Forming habits, an unlikely style icon, the colourful history of the shopping mall, and a question of whether Karl Lagereld should concentrate his efforts into doing fewer things better. And to cap it off, an interview with Domenico Dolce and Stefano Gabbana.

View our 5 weekend reads after the break.

fashion lifestyle weekend reading

Lunch with Dolce & Gabbana

Talking to, and about, Domenico Dolce and Stefano Gabbana takes the Financial Times to the fashion house’s headquarters for a plush lunch: Vanessa Friedman has the pleasure.

“Like many other Italian brands, they are, at least superficially, about sex. But where Gucci historically channelled hedonistic sex, and Versace aggressive sex, D&G’s domain is happy sex: the wow-check-out-my-cleavage-I-can’t-believe-it! sort of sex.”

Read it here.

Pleasure domes with parking

Shopping malls can be more than just undercover spaces: they’re mazes of marketing, beacons of consumerism, and – once upon a time – pleasure domes with parking. Aaron Gilbreath remembers the golden age of malls, and ponders their demise.

“Southdale Center went further. It had a twenty-one-foot birdcage containing fifty colorful birds, tropical plants, costumed Hawaiians serenading crowds, and a huge central square named the “Garden Court of Perpetual Spring.””

Read it here.

Is Karl Lagerfeld spread too thin?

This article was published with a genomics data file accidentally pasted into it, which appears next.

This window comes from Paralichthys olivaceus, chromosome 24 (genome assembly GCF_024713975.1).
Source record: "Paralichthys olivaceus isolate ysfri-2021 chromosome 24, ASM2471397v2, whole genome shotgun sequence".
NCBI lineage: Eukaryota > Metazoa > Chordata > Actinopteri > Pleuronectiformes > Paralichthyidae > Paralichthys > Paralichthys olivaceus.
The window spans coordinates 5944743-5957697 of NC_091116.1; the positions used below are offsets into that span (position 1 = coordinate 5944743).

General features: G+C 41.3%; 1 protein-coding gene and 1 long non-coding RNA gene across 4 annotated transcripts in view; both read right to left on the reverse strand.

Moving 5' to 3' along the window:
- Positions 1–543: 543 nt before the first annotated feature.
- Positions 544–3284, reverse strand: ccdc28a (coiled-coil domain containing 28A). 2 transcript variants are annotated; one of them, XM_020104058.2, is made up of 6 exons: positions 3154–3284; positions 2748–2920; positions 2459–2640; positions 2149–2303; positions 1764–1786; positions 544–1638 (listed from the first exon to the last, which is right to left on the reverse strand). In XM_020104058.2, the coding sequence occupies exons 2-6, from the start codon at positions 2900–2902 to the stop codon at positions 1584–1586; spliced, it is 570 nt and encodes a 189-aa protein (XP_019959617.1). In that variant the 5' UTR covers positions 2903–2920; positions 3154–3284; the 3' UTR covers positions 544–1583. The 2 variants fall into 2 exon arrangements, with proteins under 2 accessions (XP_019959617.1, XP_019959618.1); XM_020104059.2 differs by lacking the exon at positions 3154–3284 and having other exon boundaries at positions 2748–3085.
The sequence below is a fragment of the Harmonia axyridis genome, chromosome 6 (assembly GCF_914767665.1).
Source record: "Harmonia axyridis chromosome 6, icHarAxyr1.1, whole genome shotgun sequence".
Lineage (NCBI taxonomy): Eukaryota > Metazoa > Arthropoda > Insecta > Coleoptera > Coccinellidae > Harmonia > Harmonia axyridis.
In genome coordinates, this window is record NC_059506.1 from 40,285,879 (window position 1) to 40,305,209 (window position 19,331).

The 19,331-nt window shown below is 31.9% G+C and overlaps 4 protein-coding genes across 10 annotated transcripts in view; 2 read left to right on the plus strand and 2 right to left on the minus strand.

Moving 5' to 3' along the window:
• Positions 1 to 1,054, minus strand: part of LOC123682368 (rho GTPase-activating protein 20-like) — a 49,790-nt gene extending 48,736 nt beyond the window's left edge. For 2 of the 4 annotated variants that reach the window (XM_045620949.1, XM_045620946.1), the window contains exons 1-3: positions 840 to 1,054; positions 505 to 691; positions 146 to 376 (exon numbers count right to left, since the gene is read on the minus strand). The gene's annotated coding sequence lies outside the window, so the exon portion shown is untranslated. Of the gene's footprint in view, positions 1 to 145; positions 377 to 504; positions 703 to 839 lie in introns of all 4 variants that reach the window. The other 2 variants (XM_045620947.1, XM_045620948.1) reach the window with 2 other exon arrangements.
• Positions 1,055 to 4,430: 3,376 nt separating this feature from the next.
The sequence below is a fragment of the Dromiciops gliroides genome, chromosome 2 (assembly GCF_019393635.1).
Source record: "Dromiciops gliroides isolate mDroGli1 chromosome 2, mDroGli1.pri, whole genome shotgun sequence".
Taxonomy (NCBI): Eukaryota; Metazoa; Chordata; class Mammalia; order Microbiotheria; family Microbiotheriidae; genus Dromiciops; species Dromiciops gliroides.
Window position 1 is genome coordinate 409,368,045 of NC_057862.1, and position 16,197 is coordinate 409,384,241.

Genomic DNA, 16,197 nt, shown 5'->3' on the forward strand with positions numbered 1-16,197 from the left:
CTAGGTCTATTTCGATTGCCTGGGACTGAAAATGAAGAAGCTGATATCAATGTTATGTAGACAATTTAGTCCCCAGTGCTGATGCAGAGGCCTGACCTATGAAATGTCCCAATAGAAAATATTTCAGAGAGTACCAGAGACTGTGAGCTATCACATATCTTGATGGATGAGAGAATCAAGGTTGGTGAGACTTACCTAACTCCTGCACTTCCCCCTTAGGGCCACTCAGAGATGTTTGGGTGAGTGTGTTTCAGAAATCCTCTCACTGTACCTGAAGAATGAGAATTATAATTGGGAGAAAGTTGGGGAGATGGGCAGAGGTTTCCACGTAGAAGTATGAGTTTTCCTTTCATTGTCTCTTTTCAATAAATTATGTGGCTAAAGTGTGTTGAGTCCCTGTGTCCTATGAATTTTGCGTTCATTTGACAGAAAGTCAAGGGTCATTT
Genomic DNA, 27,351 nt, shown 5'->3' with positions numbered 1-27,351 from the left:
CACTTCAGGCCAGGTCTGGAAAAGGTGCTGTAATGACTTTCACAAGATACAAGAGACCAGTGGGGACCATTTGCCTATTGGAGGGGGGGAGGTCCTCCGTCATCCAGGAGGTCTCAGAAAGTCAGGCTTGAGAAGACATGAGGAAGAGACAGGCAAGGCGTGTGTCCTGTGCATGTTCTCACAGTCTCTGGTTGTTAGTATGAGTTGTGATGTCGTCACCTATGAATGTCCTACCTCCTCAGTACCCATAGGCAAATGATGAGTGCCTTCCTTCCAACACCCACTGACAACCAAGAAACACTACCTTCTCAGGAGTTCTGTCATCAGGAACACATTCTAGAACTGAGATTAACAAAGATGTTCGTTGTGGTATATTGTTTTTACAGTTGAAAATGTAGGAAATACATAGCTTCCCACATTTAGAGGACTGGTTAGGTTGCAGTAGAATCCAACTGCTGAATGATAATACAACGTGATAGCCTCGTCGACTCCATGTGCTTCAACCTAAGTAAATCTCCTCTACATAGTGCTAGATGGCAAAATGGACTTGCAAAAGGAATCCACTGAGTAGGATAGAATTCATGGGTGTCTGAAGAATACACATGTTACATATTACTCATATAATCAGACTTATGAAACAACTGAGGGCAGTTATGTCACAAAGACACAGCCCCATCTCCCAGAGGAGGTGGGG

Robin Givhan puts fingers to keys – controversially, some would argue – to question if the volume of Lagerfeld’s work is at the expense of its quality.

“At one time he divided his services among three brands: Chanel, Chloé, and Fendi, where he continues to work. He has launched half a dozen versions of an eponymous collection—each to great anticipation—and even though most have been disappointing, he persists.”

Read it here.

Unlikely style icons: George McFly

In praise of Back to the Future‘s George McFly.

“As the weak target of Biff the bully, George couldn’t stand up for himself. If only his courage was as spot-on as his clothes.”

Read it here.

A routine matter

Are you a creature of habit? As Andrew Palmer writes, he most definitely is not. But some research into changing habits may change that.

“I recently turned thirty, the age by which, according to William James, “the character has set like plaster, and will never soften again.” But he wrote that in 1890, before mobile devices and selective serotonin reuptake inhibitors and Lana Del Rey and the fragmentation of the self, and I’m happy to report that my character is as soft as unhandled Play-Doh.”

Read it here.

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